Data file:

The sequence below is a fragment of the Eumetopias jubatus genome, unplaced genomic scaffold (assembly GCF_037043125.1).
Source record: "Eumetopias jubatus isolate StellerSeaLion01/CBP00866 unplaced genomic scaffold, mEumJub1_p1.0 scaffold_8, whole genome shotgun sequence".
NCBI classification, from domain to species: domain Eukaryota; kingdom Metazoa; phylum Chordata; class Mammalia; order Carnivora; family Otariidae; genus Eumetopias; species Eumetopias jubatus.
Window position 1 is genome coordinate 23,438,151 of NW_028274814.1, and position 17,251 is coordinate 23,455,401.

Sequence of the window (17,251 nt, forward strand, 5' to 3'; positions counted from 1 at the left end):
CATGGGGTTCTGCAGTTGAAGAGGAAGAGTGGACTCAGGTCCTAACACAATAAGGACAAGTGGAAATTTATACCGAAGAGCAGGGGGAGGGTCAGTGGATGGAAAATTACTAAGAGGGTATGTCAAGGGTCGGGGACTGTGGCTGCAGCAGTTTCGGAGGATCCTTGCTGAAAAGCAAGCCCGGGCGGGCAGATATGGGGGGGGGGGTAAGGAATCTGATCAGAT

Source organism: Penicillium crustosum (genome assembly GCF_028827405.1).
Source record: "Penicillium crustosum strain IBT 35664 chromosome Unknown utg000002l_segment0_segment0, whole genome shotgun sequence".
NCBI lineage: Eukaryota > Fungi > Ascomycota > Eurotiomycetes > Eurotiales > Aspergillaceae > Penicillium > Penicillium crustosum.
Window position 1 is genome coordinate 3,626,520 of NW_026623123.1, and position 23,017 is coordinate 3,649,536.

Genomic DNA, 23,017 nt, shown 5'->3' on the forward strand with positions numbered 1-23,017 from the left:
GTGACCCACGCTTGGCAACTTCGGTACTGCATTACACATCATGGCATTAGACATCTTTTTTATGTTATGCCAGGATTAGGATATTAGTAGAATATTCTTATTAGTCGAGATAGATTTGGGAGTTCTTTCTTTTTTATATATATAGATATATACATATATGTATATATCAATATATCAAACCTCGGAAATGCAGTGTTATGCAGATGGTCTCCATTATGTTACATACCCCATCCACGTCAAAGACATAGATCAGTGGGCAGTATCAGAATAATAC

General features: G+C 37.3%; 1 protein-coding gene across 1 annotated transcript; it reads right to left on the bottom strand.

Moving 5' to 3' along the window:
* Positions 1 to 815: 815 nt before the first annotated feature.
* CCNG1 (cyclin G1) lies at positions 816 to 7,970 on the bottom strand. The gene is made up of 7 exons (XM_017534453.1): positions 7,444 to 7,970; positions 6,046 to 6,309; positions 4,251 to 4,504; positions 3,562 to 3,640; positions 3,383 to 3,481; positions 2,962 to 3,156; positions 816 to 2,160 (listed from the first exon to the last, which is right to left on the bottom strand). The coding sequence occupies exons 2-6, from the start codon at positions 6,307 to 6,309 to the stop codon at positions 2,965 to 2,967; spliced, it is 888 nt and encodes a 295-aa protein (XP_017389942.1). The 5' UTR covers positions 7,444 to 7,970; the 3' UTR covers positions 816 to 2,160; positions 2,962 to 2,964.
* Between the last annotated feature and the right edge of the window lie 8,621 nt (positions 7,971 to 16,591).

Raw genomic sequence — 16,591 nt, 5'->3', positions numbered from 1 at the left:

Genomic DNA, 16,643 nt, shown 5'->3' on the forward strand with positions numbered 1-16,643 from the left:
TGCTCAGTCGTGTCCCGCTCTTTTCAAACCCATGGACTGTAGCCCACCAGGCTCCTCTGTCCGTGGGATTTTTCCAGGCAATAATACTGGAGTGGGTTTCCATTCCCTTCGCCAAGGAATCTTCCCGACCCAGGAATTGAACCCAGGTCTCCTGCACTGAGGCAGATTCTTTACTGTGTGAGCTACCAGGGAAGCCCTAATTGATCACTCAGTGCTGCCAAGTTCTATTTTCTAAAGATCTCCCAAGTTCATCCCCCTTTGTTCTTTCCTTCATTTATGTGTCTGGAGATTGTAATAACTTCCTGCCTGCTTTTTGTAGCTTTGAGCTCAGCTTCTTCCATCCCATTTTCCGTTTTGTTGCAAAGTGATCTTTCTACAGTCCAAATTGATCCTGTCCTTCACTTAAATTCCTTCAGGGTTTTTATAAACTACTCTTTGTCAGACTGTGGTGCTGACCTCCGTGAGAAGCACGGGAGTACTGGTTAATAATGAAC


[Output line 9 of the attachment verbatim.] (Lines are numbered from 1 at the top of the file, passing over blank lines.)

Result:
NCBI lineage: Eukaryota > Fungi > Ascomycota > Eurotiomycetes > Eurotiales > Aspergillaceae > Penicillium > Penicillium crustosum.